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Dr. M.J. Bazos, Patient Handout
HIV-Associated Rheumatic Disease Syndromes


WHAT ARE HIV-ASSOCIATED RHEUMATIC DISEASE SYNDROMES?

HIV-associated rheumatic disease syndromes are a group of inflammatory musculoskeletal complications seen during the course of infection of the virus that causes AIDS. Painful joints are usually the first and most common symptom. Other rheumatic disorders – such as Reiter’s syndrome, psoriatic arthritis, polymyositis, vasculitis and fibromyalgia – can also occur.
 

Cause of HIV-associated rheumatic disease syndromes

 
The cause of HIV-associated rheumatic disease syndromes is not clearly defined. Available evidence suggests several direct and indirect causes from HIV infection.
 
 
 

Health impact of HIV-associated rheumatic disease syndromes

  • HIV infection afflicts about one million people in the United States.
  • 30%-70% of HIV-infected individuals may develop a rheumatic disease syndrome.
  • The presence of a rheumatic disorder worsens the prognosis of HIV infection.


Diagnosis of HIV-associated rheumatic disease syndromes

HIV-associated rheumatic disease should be suspected in any individual at high risk for HIV infection who develops painful joints or any other rheumatic disorder. The diagnosis is confirmed by the appropriate tests for HIV infection and for the rheumatic disorder.
 

Treatment of HIV-associated rheumatic disease syndromes

 
Most patients respond to conventional therapy with a combination of pain relievers and nonsteroidal anti-inflammatory medications. Some patients, especially those with Reiter’s syndrome and psoriatic arthritis, may not respond as well. Immunosuppressive drugs may be beneficial. Appropriate physical therapy and occupational rehabilitation are also recommended.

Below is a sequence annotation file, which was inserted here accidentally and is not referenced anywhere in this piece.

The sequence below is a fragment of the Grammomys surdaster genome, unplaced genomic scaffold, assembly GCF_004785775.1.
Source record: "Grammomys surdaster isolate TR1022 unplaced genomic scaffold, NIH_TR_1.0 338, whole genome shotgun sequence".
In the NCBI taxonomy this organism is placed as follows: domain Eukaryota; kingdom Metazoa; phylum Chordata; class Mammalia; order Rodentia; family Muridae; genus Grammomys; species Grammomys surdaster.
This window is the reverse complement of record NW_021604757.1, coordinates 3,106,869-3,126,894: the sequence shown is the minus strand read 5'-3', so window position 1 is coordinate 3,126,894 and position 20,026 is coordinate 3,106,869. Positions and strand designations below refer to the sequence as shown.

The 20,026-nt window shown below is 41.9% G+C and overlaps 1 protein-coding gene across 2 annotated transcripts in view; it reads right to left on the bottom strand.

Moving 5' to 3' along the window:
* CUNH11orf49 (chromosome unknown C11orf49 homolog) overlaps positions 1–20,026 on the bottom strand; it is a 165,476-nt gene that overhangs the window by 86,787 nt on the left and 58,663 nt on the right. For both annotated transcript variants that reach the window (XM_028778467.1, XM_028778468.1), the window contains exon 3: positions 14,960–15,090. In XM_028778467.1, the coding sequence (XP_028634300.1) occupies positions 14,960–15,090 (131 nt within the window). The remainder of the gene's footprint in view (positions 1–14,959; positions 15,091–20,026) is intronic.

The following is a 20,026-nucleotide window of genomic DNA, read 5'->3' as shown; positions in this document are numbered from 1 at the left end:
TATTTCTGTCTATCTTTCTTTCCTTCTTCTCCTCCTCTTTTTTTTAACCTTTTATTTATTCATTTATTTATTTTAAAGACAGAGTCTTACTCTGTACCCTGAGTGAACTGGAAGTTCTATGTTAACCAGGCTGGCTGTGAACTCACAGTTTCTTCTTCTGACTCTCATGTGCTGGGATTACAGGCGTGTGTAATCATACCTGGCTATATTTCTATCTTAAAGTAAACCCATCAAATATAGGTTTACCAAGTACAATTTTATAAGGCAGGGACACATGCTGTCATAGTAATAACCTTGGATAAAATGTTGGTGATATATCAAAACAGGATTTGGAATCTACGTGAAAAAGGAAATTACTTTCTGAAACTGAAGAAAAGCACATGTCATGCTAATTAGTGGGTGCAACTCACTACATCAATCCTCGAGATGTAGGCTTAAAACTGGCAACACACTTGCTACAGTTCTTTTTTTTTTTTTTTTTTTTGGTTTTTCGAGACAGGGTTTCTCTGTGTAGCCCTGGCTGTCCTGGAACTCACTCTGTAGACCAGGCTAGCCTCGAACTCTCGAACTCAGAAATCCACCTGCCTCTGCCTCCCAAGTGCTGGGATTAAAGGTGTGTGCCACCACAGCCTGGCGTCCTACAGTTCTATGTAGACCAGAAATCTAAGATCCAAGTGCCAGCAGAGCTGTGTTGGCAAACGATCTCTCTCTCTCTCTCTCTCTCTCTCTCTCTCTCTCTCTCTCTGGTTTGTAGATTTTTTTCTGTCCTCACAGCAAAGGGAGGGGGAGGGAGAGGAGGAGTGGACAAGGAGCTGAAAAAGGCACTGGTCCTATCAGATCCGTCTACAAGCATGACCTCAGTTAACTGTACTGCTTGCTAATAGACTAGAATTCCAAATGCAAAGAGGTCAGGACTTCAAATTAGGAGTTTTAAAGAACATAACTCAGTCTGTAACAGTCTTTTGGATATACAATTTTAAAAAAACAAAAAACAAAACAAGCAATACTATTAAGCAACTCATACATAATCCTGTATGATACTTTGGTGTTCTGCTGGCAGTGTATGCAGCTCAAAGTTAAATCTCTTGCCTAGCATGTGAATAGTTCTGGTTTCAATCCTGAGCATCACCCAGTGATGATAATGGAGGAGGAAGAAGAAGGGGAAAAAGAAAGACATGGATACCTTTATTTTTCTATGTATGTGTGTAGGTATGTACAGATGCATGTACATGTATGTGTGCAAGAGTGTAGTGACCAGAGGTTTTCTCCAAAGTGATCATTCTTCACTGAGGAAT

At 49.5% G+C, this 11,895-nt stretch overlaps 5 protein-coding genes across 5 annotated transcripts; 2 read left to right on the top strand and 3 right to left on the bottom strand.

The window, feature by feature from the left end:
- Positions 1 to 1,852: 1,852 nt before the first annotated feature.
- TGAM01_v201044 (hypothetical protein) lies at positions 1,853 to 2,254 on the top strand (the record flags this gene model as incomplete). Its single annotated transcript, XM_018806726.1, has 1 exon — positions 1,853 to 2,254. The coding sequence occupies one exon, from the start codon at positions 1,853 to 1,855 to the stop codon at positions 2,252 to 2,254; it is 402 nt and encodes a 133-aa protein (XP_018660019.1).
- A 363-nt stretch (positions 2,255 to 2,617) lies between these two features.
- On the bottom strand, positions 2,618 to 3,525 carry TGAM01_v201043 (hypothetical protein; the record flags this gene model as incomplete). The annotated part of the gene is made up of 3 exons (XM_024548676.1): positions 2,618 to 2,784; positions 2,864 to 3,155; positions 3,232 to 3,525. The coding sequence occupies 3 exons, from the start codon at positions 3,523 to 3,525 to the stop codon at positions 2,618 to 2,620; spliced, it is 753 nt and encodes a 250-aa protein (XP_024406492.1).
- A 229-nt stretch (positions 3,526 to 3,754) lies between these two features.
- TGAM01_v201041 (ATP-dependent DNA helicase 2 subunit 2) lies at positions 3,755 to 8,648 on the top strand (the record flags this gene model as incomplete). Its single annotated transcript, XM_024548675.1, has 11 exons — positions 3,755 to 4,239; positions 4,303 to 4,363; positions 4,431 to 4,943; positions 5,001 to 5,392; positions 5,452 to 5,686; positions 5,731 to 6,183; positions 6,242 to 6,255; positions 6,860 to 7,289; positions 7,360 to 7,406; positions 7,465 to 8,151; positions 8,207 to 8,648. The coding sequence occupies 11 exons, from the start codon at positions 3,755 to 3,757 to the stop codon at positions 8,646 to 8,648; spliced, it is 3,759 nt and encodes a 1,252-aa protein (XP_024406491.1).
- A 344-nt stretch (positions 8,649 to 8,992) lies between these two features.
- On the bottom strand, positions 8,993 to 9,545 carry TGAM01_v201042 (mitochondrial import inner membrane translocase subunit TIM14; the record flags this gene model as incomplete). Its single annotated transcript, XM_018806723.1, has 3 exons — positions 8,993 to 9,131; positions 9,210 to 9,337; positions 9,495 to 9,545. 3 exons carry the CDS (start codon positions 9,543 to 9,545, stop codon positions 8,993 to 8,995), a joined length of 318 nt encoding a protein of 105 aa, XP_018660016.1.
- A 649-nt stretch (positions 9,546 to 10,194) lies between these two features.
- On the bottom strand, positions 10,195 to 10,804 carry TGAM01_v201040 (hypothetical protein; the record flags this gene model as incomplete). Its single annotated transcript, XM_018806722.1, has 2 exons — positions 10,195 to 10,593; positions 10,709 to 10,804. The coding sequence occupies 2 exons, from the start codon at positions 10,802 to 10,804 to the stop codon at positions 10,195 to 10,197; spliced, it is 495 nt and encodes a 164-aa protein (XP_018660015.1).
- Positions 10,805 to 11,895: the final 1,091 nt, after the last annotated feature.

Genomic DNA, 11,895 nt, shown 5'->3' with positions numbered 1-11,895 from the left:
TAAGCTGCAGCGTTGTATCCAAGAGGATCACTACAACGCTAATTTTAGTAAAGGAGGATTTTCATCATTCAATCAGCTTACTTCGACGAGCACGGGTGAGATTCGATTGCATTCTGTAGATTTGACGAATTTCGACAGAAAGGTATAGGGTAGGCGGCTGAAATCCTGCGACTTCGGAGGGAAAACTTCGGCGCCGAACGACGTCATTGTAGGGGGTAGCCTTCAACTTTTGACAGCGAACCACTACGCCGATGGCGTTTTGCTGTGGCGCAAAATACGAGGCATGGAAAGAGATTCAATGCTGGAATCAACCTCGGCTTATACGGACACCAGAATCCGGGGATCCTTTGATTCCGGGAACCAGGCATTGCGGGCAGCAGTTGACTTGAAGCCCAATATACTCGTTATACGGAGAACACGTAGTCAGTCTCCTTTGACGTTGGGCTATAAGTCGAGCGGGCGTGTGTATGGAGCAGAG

THE RHEUMATOLOGIST’S ROLE IN TREATING HIV-ASSOCIATED RHEUMATIC DISEASE SYNDROMES

Rheumatologists in the United States not only first recognized the rheumatic manifestations associated with HIV infection, but have also been the leaders in improving the understanding and treatment of HIV-associated rheumatic diseases. The arthritic complaints which may affect HIV-infected individuals are best evaluated and treated by a Rheumatologist.

 
 
 
 
 
   

This web site is intended for your own informational purposes only. No person or entity associated with this web site purports to be engaging in the practice of medicine through this medium. The information you receive is not intended as a substitute for the advice of a physician or other health care professional. If you have an illness or medical problem, contact your health care provider.

05/27/2011

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